I never had issues driving around these things. Are you operating a Hummer, by chance?
Definitely not. I have small hatchback that gets excellent gas mileage and a motorcycle that can easily dodge all the anti car infrastructure
I have never seen a safe street totally blocked by signs or barrels. What are you talking about? At best they spanned one lane. You might have to wait for a car exiting the slow street before entering it, as was the intention.
I was walking my dad’s dog on Ida Ave. Saw a guy get out of his car to move one of the A frame signs so he could drive the 20 ft to his driveway, chucking it to the side in frustration. Do you think the guy that lived right there on that road was thinking “I want more cut through traffic!”, or “I’m soooo damn sick of people blocking my route home!”?
I have no problem waiting for a car coming the other way…usually going pretty slow looking for pedestrians when I’m turning onto a residential…
If I had my way, all small roads would have diverters at big roads. When does someone need to drive along a small street for so long that they cross a big street? Should be local access only. Maybe garbage trucks would have to redraw their routes.
IMO, diverters should be placed midway between major streets (arterials, collectors). I don’t care if people get into or out of their neighborhoods. It’s people trying to make time through a neighborhood on a ‘greenway’ that parallels a major street that bug me. If they hit a diverter that forces a penalty loop then Waze, et al., will quit pushing that option.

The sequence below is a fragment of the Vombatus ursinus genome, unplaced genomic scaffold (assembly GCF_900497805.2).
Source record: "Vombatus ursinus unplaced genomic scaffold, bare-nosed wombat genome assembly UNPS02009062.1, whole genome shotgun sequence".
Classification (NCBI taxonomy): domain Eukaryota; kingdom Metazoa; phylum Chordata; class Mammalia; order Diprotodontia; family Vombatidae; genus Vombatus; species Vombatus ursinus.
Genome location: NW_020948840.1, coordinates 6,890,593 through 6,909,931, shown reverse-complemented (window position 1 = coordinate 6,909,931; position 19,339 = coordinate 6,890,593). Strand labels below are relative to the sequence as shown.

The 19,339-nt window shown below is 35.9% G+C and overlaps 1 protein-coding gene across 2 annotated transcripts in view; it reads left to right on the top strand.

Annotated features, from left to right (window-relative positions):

What’s green about greenways? Is there any plan to plant trees or make them better places to be?
One of these useless concrete tubs could function as a semi-diverter in many locations simply by putting them in the greenway lane and adding thermoplastic routing symbols:
Two of them at different locations would function as full semi-diversion (more forgiving to locals who can’t or won’t use micromobility).
– – – – – – – – – – – – – – – – – – – – – – – – – – – – – – – –
The term “Neighborhood Greenwashingway” exists because PBOT was afraid to indicate that a roadway should have active transportation priority.
Yes! Completely agree!
The counterpart to that though, is to not create artificial congestion on the big streets so cars don’t have motivation to cut through. Which would be a win – win for both groups. I don’t understand why that is so frowned upon here
Because congestion on big streets induces traffic evaporation. The more congestion via roadway reallocation/deconstruction, the better.
Right, because everyone has the luxury to not drive…
As a musician that plays all around the region, how should I move my gear around? On a bike? A bus?
My 72yo dad, with his crippled back, that makes frequent trips to the VA. Should he ride a bike there? Spend countless hours on a bus? I ask these sincerely. What is your honest suggestion? I’m all ears.